|Publication number||US6901491 B2|
|Application number||US 10/272,784|
|Publication date||May 31, 2005|
|Filing date||Oct 16, 2002|
|Priority date||Oct 22, 2001|
|Also published as||CN1286019C, CN1608249A, DE60211730D1, DE60211730T2, DE60236309D1, DE60237222D1, DE60239227D1, EP1438667A2, EP1438667B1, EP1438818A2, EP1438818B1, EP1442355A2, EP1442355B1, EP1442365A2, EP1442374A2, EP1442374B1, EP1466448A2, EP1466448B1, US6938119, US7209996, US7248585, US7865667, US20030081615, US20030084309, US20030088610, US20030093614, US20030097518, US20030105907, US20070162911, WO2003036450A2, WO2003036450A3, WO2003036482A2, WO2003036482A3, WO2003036485A2, WO2003036485A3, WO2003036508A2, WO2003036508A3, WO2003036884A2, WO2003036884A3, WO2003036902A2, WO2003036902A3|
|Publication number||10272784, 272784, US 6901491 B2, US 6901491B2, US-B2-6901491, US6901491 B2, US6901491B2|
|Inventors||Leslie D. Kohn, Michael K. Wong|
|Original Assignee||Sun Microsystems, Inc.|
|Export Citation||BiBTeX, EndNote, RefMan|
|Patent Citations (8), Non-Patent Citations (4), Referenced by (48), Classifications (79), Legal Events (4)|
|External Links: USPTO, USPTO Assignment, Espacenet|
This application claims priority from U.S. Provisional Patent Application No. 60/345,315 filed Oct. 22, 2001 and entitled “High Performance Web Server”. This provisional application is herein incorporated by reference.
1. Field of the Invention
This invention relates generally to processor architecture and more particularly to information exchange between multiple processors sharing memory.
2. Description of the Related Art
Missions critical systems for enterprises require a design that emphasizes reliability. For example, for a high-end/mission critical system where there is only one instance of key components, failure of one of the key components will bring down the entire system. This would have drastic results for the owner of the system, irrespective of the applications executed by the system. Some exemplary applications requiring reliability include electronic commerce applications and commercial database applications, etc.
One attempt to address this shortcoming for mission critical systems is to provide redundant fabric which operates on a standby basis.
In view of the forgoing, there is a need define a communication system within a multi-chip processor that allows the multiple processors to exchange information through horizontal scaling without using shared memory.
Broadly speaking, the present invention fills these needs by providing a communication system for a multi-chip processor that is fault tolerant and shares memory across the multi-chip processors. The fault tolerance is achieved through the addition of one module rather than through replication. It should be appreciated that the present invention can be implemented in numerous ways, including as an apparatus, a system, a device, or a method. Several inventive embodiments of the present invention are described below.
In one embodiment, a server is provided. The server includes multiple application processor chips. Each of the multiple application processor chips includes multiple processing cores. Multiple memories corresponding to the multiple processor chips are included. The multiple memories are configured such that one processor chip is associated with one memory. A plurality of fabric chips enabling each of the multiple application processor chips to access any of the multiple memories are included. The data associated with one of the multiple application processor chips is stored across each of the multiple memories. In one embodiment, the application processor chips include a remote direct memory access (RDMA) and striping engine. The RDMA and striping engine is configured to store data in a striped manner across the multiple memories.
In another embodiment, a method for allowing multiple processors to exchange information through horizontal scaling is provided. The method initiates with providing multiple processor chips having multiple processing cores. Each of the multiple processor chips is associated with a memory, such that one processor chip is associated with one memory. Then, each of the multiple processor chips is enabled to communicate with each other. Next, a block of data to be stored in memory is identified. Then, the block of data is subdivided into segments. Next, the segments are interleaved across each memory associated with each processor chip. In one embodiment, the interleaving is performed in a parity striping manner to allow for data recovery from a memory acting as a parity block.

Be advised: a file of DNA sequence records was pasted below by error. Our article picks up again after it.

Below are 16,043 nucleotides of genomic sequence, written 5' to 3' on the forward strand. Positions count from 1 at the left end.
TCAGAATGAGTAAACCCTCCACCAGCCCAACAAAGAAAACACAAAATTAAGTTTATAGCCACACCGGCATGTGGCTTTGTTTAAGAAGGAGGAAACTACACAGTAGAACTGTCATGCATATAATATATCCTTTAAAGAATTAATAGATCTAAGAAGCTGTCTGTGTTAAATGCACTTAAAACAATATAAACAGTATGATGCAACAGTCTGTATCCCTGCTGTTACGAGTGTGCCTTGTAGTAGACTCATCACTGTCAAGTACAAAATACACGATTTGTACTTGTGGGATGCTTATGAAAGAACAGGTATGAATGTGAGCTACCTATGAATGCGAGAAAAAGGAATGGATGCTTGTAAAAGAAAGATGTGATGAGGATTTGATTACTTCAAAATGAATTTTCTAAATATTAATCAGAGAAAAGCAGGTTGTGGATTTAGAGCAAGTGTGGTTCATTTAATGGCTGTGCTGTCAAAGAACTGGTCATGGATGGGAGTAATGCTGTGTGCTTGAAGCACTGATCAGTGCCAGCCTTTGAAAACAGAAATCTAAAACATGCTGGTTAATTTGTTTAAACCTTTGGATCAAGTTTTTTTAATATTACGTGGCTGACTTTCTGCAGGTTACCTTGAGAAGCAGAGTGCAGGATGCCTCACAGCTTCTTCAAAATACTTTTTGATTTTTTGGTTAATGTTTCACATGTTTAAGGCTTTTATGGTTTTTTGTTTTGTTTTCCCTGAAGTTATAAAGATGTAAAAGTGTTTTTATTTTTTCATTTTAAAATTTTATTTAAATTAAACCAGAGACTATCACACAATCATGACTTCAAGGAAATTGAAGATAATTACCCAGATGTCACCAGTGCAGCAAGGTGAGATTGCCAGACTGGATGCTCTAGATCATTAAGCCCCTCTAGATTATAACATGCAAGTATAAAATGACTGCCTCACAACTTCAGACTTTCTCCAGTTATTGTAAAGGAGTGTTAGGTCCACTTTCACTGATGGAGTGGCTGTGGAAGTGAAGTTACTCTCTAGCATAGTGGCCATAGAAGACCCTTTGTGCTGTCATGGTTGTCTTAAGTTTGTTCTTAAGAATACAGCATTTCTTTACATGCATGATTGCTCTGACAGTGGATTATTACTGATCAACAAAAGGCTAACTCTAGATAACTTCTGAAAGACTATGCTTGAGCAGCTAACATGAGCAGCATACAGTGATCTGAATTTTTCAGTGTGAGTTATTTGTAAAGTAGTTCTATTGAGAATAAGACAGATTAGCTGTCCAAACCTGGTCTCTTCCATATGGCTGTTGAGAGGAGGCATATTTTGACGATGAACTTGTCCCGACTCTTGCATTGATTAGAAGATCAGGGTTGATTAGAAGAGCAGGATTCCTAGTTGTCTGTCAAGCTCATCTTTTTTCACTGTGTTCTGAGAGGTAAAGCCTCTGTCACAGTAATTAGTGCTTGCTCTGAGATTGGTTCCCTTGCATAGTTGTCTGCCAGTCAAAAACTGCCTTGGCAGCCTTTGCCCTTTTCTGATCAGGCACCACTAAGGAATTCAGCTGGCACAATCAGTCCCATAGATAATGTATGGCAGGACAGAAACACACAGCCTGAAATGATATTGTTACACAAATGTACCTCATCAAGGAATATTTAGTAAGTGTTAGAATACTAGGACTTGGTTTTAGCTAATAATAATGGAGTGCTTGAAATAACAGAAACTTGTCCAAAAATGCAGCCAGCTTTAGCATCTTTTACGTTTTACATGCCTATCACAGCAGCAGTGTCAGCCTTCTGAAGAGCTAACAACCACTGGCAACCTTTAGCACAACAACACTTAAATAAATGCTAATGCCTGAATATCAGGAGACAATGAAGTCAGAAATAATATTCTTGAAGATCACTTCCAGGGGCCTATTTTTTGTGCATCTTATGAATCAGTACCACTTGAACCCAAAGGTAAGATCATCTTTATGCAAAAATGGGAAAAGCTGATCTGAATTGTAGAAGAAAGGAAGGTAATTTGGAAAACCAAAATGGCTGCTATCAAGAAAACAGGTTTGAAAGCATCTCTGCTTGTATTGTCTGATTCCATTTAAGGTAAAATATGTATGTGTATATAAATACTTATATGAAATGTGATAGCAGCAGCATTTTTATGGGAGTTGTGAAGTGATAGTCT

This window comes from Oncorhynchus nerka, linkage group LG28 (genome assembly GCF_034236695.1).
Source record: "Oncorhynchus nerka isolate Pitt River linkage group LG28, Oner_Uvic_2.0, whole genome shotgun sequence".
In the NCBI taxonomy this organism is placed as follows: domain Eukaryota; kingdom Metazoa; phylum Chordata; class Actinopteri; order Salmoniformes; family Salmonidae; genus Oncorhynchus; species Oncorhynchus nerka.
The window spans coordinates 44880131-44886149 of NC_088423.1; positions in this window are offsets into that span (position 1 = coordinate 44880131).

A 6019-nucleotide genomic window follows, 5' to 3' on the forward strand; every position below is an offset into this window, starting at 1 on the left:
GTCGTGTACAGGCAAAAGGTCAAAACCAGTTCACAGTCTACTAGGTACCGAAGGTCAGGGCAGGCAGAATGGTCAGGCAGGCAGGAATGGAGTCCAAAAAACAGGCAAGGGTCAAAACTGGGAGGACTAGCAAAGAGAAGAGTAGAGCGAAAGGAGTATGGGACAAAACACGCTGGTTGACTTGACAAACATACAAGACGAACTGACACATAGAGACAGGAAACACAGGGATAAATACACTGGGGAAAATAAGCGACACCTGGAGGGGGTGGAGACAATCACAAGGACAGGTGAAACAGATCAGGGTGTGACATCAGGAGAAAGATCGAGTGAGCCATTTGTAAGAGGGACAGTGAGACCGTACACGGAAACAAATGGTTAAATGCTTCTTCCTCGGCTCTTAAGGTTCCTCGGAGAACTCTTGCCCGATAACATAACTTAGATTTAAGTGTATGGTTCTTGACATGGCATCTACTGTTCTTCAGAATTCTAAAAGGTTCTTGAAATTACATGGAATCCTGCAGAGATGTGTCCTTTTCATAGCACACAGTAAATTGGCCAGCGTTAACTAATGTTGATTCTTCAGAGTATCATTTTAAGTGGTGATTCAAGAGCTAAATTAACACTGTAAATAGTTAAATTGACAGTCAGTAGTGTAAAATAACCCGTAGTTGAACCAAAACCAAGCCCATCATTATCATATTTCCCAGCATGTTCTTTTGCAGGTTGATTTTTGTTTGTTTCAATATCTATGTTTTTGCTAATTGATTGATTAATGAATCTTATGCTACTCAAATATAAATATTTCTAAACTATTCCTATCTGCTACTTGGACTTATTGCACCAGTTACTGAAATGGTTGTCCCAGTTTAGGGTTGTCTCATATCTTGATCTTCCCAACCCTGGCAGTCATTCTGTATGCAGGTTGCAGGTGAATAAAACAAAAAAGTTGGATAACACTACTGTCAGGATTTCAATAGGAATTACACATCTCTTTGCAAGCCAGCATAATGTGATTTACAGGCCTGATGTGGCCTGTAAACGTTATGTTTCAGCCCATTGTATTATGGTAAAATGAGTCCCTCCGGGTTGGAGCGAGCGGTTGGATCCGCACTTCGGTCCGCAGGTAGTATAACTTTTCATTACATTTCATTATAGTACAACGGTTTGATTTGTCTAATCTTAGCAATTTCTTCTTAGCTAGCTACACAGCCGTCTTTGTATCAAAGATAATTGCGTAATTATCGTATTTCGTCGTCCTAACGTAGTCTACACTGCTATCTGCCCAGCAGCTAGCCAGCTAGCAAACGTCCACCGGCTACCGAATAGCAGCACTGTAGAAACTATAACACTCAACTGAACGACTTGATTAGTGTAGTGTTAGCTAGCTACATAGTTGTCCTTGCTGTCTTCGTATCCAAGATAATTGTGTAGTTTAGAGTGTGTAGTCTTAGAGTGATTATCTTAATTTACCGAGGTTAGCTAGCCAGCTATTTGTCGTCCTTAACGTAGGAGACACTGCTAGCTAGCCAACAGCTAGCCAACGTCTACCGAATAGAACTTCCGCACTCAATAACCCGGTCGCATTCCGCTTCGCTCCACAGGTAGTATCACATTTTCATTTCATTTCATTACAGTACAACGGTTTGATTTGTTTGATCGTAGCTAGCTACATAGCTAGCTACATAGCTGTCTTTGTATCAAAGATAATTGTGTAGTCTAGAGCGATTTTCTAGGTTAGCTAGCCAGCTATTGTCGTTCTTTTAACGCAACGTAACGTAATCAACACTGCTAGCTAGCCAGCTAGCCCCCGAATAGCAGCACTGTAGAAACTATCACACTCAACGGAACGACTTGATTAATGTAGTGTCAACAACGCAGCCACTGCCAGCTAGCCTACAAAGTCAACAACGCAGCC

Other aspects and advantages of the invention will become apparent from the following detailed description, taken in conjunction with the accompanying drawings, illustrating by way of example the principles of the invention.
The present invention will be readily understood by the following detailed description in conjunction with the accompanying drawings, and like reference numerals designate like structural elements.
An invention is described for an apparatus and method for communicating between multiple processors on a chip efficiently, which eliminates the need for 100% redundancy. It will be obvious, however, to one skilled in the art, that the present invention may be practiced without some or all of these specific details. In other instances, well known process operations have not been described in detail in order not to unnecessarily obscure the present invention. The term about as used herein refers to a range of +/−10% of the corresponding value.
The embodiments described herein define a communication mechanism allowing the multiple processors to exchange information through horizontal scaling without using shared memory. The horizontal scaling solutions currently available are associated with high overhead, large power consumption, and high cost for redundancy related to failure reduction. In one embodiment, the invention includes 16 high speed serial links on each processor chip where each of the links are configured to send out packets independently of other links. In this embodiment, the links are connected to a set of up to 16 parallel fabric chips wherein each fabric chip is enabled to access each of the processor chips. In another embodiment, each processor chip has multiple paths to reach any of the other processor chips through a parallel crossbar, which provides scalability. Moreover, there are up to 15 redundant paths in the event a link or fabric chip fails when there are 16 high speed serial links. Of course, the number of fabric chips can be adjusted up or down to match the desired number of processors. It should be appreciated that the failure model is N+1, i.e., one extra fabric chip can cover any single point failure. In one embodiment, at least three fabric chips and links provide advantageous fault tolerance over a conventional crossbar which requires full duplication to cover any single point of failure. In another embodiment, a remote direct memory access (RDMA) mechanism is provided. The invention solves the problems associated with replication and hot spot contention by providing a redundant array of inexpensive disks (RAID) style memory aggregation. Here, a block of data is subdivided into smaller segments and the subdivided segments are interleaved across the nodes. In a particular implementation, parity striping across a number of nodes is included.